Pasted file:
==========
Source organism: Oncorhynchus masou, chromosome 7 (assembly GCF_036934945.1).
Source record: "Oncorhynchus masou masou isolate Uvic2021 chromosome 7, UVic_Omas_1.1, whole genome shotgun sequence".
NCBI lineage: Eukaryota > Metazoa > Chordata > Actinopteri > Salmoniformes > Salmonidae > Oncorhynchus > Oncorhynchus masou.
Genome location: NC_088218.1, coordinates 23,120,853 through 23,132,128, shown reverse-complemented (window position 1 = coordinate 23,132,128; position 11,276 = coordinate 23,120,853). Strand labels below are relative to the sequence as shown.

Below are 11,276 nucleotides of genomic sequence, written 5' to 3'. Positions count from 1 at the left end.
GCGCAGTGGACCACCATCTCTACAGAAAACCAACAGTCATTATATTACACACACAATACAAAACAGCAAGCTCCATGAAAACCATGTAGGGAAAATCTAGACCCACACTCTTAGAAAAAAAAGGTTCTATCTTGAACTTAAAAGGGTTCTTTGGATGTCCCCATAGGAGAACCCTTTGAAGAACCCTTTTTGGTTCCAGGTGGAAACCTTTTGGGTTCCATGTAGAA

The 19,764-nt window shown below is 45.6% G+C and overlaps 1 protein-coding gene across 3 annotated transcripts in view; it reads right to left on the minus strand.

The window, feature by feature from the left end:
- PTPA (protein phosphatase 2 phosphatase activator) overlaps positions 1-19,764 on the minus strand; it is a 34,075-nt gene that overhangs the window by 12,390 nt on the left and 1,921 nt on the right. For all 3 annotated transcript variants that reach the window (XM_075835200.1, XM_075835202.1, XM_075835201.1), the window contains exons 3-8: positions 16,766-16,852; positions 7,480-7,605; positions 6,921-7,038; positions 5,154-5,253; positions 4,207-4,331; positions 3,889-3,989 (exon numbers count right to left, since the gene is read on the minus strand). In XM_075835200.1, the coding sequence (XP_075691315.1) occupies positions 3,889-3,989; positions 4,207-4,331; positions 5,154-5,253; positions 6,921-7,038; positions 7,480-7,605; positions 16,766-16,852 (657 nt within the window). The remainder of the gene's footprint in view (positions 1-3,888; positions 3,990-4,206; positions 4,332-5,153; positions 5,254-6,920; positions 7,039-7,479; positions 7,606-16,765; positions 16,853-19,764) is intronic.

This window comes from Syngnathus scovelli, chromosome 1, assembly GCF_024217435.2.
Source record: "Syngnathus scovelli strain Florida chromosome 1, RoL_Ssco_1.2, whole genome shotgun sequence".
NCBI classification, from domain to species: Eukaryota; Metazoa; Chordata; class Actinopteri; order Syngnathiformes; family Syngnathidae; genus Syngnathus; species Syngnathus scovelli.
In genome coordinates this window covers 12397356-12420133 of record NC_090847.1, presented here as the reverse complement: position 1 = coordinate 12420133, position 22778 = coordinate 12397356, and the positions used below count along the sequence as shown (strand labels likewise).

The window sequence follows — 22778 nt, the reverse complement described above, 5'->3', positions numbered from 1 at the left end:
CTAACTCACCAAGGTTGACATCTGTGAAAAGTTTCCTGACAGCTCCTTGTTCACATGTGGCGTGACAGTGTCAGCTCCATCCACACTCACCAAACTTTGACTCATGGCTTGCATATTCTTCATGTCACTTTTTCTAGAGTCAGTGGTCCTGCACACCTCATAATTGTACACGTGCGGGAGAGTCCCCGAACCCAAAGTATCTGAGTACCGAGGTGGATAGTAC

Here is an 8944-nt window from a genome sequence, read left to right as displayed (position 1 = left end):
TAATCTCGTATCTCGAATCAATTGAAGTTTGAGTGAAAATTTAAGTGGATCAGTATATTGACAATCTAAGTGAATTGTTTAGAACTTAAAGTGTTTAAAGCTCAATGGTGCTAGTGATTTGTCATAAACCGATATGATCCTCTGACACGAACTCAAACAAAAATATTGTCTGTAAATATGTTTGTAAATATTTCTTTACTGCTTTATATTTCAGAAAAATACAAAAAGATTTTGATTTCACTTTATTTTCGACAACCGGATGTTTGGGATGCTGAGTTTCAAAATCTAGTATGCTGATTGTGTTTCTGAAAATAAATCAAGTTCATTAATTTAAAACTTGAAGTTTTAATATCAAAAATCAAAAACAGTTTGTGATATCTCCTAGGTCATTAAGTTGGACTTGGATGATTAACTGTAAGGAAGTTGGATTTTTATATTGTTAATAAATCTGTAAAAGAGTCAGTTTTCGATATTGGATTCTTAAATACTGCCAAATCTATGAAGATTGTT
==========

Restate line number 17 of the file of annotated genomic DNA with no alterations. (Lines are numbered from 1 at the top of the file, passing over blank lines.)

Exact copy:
TAATCTCGTATCTCGAATCAATTGAAGTTTGAGTGAAAATTTAAGTGGATCAGTATATTGACAATCTAAGTGAATTGTTTAGAACTTAAAGTGTTTAAAGCTCAATGGTGCTAGTGATTTGTCATAAACCGATATGATCCTCTGACACGAACTCAAACAAAAATATTGTCTGTAAATATGTTTGTAAATATTTCTTTACTGCTTTATATTTCAGAAAAATACAAAAAGATTTTGATTTCACTTTATTTTCGACAACCGGATGTTTGGGATGCTGAGTTTCAAAATCTAGTATGCTGATTGTGTTTCTGAAAATAAATCAAGTTCATTAATTTAAAACTTGAAGTTTTAATATCAAAAATCAAAAACAGTTTGTGATATCTCCTAGGTCATTAAGTTGGACTTGGATGATTAACTGTAAGGAAGTTGGATTTTTATATTGTTAATAAATCTGTAAAAGAGTCAGTTTTCGATATTGGATTCTTAAATACTGCCAAATCTATGAAGATTGTT